Researchers create super fast velociraptor-inspired robot
A new biomimetic robot has entered the speed races and this one is based on the extinct velociraptor. Remember when Boston Dynamic's Cheetah robot clocked in at 47 km/h beating Usain Bolt's land speed record of 43.92 km/h? Well, KAIST's Raptor robot is barely behind with a top speed of 46 km/h making another animal-inspired robot that is out-running the fastest person on Earth.
The Raptor doesn't look especially like what we know velociraptors to look like, but it's legs were built to precisely mimic the sprinting dinosaur. It also features a stabilizing "tail" like the dinosaur used to keep balance while running at fast speeds and over obstacles. On the Raptor, the tail is a swinging pole that provides stability and allows it to run over obstacles at a high speed without falling over.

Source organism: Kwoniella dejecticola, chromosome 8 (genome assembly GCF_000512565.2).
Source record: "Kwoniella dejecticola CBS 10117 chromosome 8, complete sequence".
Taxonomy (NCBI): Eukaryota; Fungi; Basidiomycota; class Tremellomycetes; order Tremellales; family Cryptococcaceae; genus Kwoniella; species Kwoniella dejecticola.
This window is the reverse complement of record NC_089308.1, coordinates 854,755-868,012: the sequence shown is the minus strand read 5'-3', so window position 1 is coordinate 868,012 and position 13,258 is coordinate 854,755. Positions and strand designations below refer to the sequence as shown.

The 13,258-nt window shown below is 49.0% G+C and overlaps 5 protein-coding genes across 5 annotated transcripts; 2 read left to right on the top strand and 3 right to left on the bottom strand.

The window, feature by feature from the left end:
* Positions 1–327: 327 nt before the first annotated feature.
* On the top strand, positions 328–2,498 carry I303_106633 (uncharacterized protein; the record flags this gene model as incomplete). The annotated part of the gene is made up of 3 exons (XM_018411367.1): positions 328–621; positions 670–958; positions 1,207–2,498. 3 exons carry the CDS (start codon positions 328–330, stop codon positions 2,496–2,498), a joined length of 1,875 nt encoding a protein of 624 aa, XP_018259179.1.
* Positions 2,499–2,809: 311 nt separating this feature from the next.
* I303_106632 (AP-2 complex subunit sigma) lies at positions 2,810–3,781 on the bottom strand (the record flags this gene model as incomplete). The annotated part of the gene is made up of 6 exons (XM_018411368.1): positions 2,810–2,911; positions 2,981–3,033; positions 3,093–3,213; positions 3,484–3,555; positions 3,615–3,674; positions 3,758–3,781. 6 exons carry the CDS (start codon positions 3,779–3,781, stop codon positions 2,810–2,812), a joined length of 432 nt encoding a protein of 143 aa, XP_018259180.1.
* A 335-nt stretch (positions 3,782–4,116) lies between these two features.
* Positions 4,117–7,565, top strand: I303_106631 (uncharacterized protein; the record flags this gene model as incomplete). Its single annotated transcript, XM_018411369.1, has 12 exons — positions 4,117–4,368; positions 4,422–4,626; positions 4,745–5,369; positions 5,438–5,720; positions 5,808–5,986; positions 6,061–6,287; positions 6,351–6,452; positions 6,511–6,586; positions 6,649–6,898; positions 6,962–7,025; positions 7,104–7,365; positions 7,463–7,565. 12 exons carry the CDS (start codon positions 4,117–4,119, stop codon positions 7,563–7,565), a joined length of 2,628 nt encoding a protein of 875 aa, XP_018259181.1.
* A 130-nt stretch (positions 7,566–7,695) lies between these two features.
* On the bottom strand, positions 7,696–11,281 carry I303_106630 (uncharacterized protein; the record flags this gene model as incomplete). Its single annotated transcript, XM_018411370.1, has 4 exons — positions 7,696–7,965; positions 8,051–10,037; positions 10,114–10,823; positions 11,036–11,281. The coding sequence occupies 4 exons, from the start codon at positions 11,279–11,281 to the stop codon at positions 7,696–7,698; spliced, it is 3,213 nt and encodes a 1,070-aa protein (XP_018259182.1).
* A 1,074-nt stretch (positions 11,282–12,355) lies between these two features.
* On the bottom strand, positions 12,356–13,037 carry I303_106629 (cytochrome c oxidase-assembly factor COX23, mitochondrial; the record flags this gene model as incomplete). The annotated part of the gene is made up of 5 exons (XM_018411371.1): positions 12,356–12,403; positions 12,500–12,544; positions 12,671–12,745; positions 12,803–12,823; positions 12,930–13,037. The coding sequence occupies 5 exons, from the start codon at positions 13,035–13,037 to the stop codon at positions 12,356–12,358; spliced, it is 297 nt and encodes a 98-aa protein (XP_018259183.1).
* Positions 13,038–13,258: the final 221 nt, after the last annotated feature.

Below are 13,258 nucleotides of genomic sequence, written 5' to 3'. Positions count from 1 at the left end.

The Raptor is smaller than other animal-like robots we've covered. It weighs only 3 kilograms and it's legs are made of lightweight composite material. It's design is also far less complicated than other bio-bots.
Discovery News reports, "Unlike other legged robots that rely on multiple actuators, Raptor uses just one motor per leg, which consists of a nine-bar linkage. To recover part of the energy used to make the robot move, the researchers added Achilles tendons that work as springs, absorbing and restoring energy with every step.
The robot's control system is also simple. Raptor runs a computer program known as a running pattern generator, which controls gait and speed."
Like the Cheetah, it is currently tethered to a beam and runs on a treadmill, but Boston Dynamics cut the tether with the Cheetah's successor WildCat within just a couple of years, so we may be seeing super fast robo-raptors running around unchained helping with emergency response or military missions soon enough.
Check out a video of the Raptor in action below.